By Denise Mattia
With parks, sanctuaries, reserves (above and below the sea) and more shy pink flamingos than sociable inhabitants, the island of Bonaire, recently made a municipality of the Netherlands, has been recognized for years as a leader in and a staunch supporter of ecology. The determination to preserve the environment is balanced successfully with tourism, because the island, just 50 miles north of Venezuela, lies outside the hurricane paths that rip through the Caribbean on a yearly basis and offers sun, sea and adventure lovers guaranteed perfect vacations.
Upon arrival, visitors are welcomed and transported to lodgings through the sea-level tract of the 25-mile long developing island. Many of the resorts, hotels and inns are clustered on the northwest side of the island, along the outskirts of the charming town of Kralendijk (KRAHL-en-dike, Dutch for coral dike). They cater to divers and have scuba operations on the premises. The Bonaire Marine Park’s $25 entrance fee, good for a year, entitles visitors to dive from shore any of the 56 marked sites on the island and the 26 buoyed sites around the adjacent, 1500-acre islet of Klein Bonaire, which is approachable by boat only. Dive shops have trips two or three times daily, which go to all the sites inaccessible by land. The fee also includes entry into the Washington Slagbaai National Park – one of the highlights on any vacationer’s bucket list.
The aquamarine clarity of these Caribbean waters is alluring and deceptive; you think you’re at 60 feet when, in fact, you’ve dropped below 90. The scuba guides in Bonaire will assist if necessary, but they assume divers are competent and capable of mapping out their own dive profile.
Much of the island’s marine topography follows the same contour, and the reef is virtually outside a doorstep. Divers have only to wade a short distance through calm water until they reach the terrace, an area seldom deeper than 40 feet. (This shallow section is a good place to check out scuba gear.) The terrace extends about 100 yards to the sloping reef and is mostly sea grass scattered with coral colonies and sponges. Here are conch, great barracuda, stingrays and seahorses. Manta rays glide by occasionally, just below the water’s surface. The edge of the terrace crests slightly and, from this point, divers can see the reef slanting gently down to a maximum of 200 feet.
Still, scuba isn’t the only watersport in Bonaire. The southwestern tip of the island at Lacre Point is the best area for kiteboarding. Because the trade winds blow from the east, there’s a good stiff breeze to perform aerial stunts here, and there are two schools (Kiteboarding Bonaire and the Bonaire Kite School) that provide lessons and gear.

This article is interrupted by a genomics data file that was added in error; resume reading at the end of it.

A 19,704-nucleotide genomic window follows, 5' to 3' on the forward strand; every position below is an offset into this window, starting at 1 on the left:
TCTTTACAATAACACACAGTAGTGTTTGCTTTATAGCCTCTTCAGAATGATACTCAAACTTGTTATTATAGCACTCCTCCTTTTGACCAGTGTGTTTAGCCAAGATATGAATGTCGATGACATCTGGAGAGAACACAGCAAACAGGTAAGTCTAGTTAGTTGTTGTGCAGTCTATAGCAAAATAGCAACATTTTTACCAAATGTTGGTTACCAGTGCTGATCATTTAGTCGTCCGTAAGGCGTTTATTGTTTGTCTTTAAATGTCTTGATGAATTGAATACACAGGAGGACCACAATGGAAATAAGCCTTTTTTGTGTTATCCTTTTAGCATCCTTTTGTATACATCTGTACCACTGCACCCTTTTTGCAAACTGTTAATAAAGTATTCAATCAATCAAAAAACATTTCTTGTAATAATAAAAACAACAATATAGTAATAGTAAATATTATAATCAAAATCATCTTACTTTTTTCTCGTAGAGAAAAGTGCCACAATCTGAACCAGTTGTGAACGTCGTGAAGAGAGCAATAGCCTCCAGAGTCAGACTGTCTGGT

While at the southern tip, a visit to the protected mangroves is worthwhile. At Lac Bay, guides take small groups in kayaks up the serene bay and point out the wildlife and bird population, which inhabit the dense foliage.
Washington-Slagbaai National Park is to the north. The spectacular terrain ranges from a dry, cactus-covered desert to a freshwater lake. Sometimes visitors catch a glimpse of a Lora parrot and there are plenty of iguanas sunning themselves. Against an impossibly blue sky, the salt flats of Pekelmeer to the south rise blinding-white, like great pyramids. Nearby a few nineteenth-century slave houses remain – a reminder that Bonaire imported slaves to work in Bonaire and on other islands as well.
There’s no getting close to pink flamingos at the Flamingo Sanctuary. These shy birds are protected from intruders by a saltwater lagoon. Beachcombers love picking up the polished gems at Pink Beach – they’re actually coral ground by wave action.
Touring, biking, sunning, hiking and diving work up an appetite and Bonaire’s dining spots feature island- and international cuisine. And if you haven’t planned a night dive, there’s a casino in town. Live music is featured frequently on the ocean promenade, and there are numerous bars and cafes in town, in which to dance until dawn. With all there is to see and do on the island, visitors sometimes find that the best nightspots in Bonaire are their beds.
About Denise Mattia
A writer and photographer, Denise Mattia’s works are published nationally and internationally and include all aspects of leisure travel: art , culture, resorts, spas, food and wine and sports’ activities. She's the founder of the soon to be launched Yum-Yum-Traveler, a site devoted to reviewing restaurants in addition to her travel articles from around the world. She lives and works in Manhattan, where she was born.